Agriculture
Protecting Cows—and People—from a Deadly Disease
Flush-Free Fertilizer
Springing forward
Amphibians
Frogs and Toads
Salamanders and Newts
Tree Frogs
Animals
A Butterfly's New Green Glow
Polar Bears in Trouble
Ant Invasions Change the Rules
Behavior
World’s largest lizard is venomous too
Dino-bite!
Why Cats Nap and Whales Snooze
Birds
Swifts
Peafowl
Parrots
Chemistry and Materials
Music of the Future
Toxic Dirt + Avian Flu = Science Fair Success
Cold, colder and coldest ice
Computers
Two monkeys see a more colorful world
The Book of Life
Games with a Purpose
Dinosaurs and Fossils
Dino Flesh from Fossil Bone
Middle school science adventures
Dino-bite!
E Learning Jamaica
Results of GSAT are in schools this week
E Learning in Jamaica WIN PRIZES and try our Fun Animated Games
2014 GSAT Results for Jamaican Kids
Earth
A Volcano's Deadly Ash
Slip Slidin' Away—Under the Sea
Polar Ice Feels the Heat
Environment
Pollution Detective
Whale Watch
A Change in Time
Finding the Past
Your inner Neandertal
Fakes in the museum
Of Lice and Old Clothes
Fish
Carp
Sturgeons
Hammerhead Sharks
Food and Nutrition
Chocolate Rules
Packing Fat
The Essence of Celery
GSAT English Rules
Subject and Verb Agreement
Finding Subjects and Verbs
Capitalization Rules
GSAT Exam Preparation Jamaica
The Annual GSAT Scholarships
March 21-22, 2013: Over 43,000 students will take the GSAT Exam
Tarrant High overcoming the odds
GSAT Exams Jamaica Scholarships
Access denied - Disabled boy aces GSAT
Results of GSAT are in schools this week
42,000 students will sit for the GSAT Exam in two weeks
GSAT Mathematics
Detecting True Art
Secrets of an Ancient Computer
Setting a Prime Number Record
Human Body
Kids now getting 'adult' disease
Sea Kids See Clearly Underwater
A Long Haul
Invertebrates
Moths
Bees
Tapeworms
Mammals
Chinchillas
Gray Whale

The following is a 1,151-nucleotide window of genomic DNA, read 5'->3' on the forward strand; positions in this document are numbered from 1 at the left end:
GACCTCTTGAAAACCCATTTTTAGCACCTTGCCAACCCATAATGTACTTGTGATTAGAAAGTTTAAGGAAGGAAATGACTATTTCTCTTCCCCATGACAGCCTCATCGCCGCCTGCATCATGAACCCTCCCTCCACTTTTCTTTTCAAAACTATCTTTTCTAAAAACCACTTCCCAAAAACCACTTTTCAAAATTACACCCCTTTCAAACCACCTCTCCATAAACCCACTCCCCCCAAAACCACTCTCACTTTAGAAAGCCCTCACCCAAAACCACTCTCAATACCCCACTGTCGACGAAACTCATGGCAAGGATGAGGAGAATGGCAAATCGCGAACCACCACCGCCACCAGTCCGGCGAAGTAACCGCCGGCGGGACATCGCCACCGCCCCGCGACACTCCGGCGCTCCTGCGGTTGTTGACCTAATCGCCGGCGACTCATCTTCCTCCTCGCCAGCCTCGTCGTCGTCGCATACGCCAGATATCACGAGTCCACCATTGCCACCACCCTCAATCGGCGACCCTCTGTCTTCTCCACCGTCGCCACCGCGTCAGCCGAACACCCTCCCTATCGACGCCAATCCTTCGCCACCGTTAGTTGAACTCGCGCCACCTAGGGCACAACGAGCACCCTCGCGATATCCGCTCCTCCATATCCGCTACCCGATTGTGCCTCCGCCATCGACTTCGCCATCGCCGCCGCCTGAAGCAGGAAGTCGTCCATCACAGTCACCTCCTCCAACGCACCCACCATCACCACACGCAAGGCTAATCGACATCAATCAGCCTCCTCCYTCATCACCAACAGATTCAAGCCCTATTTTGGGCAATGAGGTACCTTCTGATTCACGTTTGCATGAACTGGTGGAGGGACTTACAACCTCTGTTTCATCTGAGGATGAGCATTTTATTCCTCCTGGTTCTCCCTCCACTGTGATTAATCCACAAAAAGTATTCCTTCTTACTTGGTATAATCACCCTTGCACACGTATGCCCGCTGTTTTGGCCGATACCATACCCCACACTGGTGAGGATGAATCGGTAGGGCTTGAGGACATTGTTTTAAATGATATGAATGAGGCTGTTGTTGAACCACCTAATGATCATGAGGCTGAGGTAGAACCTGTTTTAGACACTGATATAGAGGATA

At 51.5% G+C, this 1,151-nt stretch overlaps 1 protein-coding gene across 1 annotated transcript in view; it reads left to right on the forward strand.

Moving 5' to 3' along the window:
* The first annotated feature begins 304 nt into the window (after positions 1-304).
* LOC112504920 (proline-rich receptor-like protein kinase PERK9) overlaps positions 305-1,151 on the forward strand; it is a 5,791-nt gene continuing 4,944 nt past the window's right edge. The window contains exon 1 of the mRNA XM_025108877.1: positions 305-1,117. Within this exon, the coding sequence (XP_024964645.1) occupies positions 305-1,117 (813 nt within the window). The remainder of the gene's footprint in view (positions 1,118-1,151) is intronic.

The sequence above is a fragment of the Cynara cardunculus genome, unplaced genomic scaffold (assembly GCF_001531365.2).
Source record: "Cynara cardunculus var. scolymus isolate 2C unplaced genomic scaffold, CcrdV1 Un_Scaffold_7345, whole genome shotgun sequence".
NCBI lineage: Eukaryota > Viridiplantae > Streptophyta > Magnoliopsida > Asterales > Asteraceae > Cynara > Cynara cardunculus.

Marmots
Parents
Choosing a Preschool: What to Consider
The Surprising Meaning and Benefits of Nursery Rhymes
What Not to Say to Emerging Readers
Physics
Speedy stars
Hold on to your stars, ladies and gentlemen
Spin, Splat, and Scramble
Plants
Surprise Visitor
Stalking Plants by Scent
Nature's Alphabet
Reptiles
Anacondas
Snapping Turtles
Asp
Space and Astronomy
Killers from Outer Space
A Great Ball of Fire
Sun Flips Out to Flip-Flop
Technology and Engineering
Sugar Power for Cell Phones
Smart Windows
Shape Shifting
The Parts of Speech
What is a Preposition?
Adjectives and Adverbs
Pronouns
Transportation
Charged cars that would charge
How to Fly Like a Bat
Ready, unplug, drive
Weather
Catching Some Rays
Where rivers run uphill
Arctic Melt
Add your Article

Prehistoric Trips to the Dentist

Going to the dentist has a much longer history than you might imagine. Researchers recently unearthed what may be the earliest examples of ancient dentistry yet discovered—holes drilled in teeth that are between 9,000 and 7,500 years old. The teeth come from a prehistoric farming village called Mehrgarh in what is now Pakistan. A total of 11 teeth from nine adults contained drilled holes, the researchers report. Cavities caused by tooth decay can be painful. If untreated, decaying teeth will eventually rot away or fall out. Dentists today use power drills with metal tips to scour out cavities and prevent decay from spreading. Mehrgarh dentists probably used tools made from flint. These ancient people already used sharpened flint attached to wooden rods to drill holes for making beads out of pieces of shell, turquoise, and other materials. It wouldn't have been hard for them to use the same skills to drill teeth. Drilled holes in the Mehrgarh teeth are between 1.3 and 3.2 millimeters wide and between 0.5 and 3.5 millimeters deep. The edges are smooth, which suggests that patients were alive when the holes were drilled and remained alive for a long time afterwards, because chewing continued to wear down their teeth. Researchers aren't yet sure whether some type of filling once plugged the holes. The holes were probably not made for decoration or display because the teeth in question sat far back in people's mouths. Four of the teeth had decay next to the holes. Scans with high-powered imaging equipment showed ridges within the holes that might have been made by a flint drill. Both observations support that the idea that the people of Mehrgarh were actually practicing dentistry and digging out cavities. To check their conclusions, the scientists made models of prehistoric stone tools and used them to drill human cheek teeth. (The teeth were not attached to people at the time.) Using this method, it only took a minute to make a hole that resembled the ones that Mehrgarh dentists made. Getting cavities drilled and filled is important, but it can be uncomfortable. Next time you're at the dentist, however, just be thankful that there's no sharp blade of flint in your mouth. That could be really unpleasant!—E. Sohn

Prehistoric Trips to the Dentist
Prehistoric Trips to the Dentist








Designed and Powered by HBJamaica.com™